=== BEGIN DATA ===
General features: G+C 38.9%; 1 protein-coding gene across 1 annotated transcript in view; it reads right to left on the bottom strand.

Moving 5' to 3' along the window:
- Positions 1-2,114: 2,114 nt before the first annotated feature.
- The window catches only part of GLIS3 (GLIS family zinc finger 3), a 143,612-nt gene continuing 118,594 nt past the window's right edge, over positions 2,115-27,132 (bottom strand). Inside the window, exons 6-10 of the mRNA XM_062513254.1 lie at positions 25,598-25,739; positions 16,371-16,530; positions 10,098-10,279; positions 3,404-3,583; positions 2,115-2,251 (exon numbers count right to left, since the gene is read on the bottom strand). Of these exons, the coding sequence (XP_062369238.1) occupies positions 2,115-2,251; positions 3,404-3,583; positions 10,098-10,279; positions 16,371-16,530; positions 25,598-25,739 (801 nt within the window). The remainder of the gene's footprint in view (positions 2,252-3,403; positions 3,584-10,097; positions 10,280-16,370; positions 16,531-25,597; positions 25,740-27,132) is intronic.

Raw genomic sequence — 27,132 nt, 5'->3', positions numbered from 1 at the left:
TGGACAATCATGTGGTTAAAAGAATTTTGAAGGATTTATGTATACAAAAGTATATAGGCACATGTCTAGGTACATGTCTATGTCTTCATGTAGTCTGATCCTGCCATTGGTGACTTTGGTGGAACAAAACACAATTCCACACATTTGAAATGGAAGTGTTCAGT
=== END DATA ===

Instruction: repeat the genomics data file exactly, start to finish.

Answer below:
General features: G+C 38.9%; 1 protein-coding gene across 1 annotated transcript in view; it reads right to left on the bottom strand.

Moving 5' to 3' along the window:
- Positions 1-2,114: 2,114 nt before the first annotated feature.
- The window catches only part of GLIS3 (GLIS family zinc finger 3), a 143,612-nt gene continuing 118,594 nt past the window's right edge, over positions 2,115-27,132 (bottom strand). Inside the window, exons 6-10 of the mRNA XM_062513254.1 lie at positions 25,598-25,739; positions 16,371-16,530; positions 10,098-10,279; positions 3,404-3,583; positions 2,115-2,251 (exon numbers count right to left, since the gene is read on the bottom strand). Of these exons, the coding sequence (XP_062369238.1) occupies positions 2,115-2,251; positions 3,404-3,583; positions 10,098-10,279; positions 16,371-16,530; positions 25,598-25,739 (801 nt within the window). The remainder of the gene's footprint in view (positions 2,252-3,403; positions 3,584-10,097; positions 10,280-16,370; positions 16,531-25,597; positions 25,740-27,132) is intronic.

Raw genomic sequence — 27,132 nt, 5'->3', positions numbered from 1 at the left:
TGGACAATCATGTGGTTAAAAGAATTTTGAAGGATTTATGTATACAAAAGTATATAGGCACATGTCTAGGTACATGTCTATGTCTTCATGTAGTCTGATCCTGCCATTGGTGACTTTGGTGGAACAAAACACAATTCCACACATTTGAAATGGAAGTGTTCAGT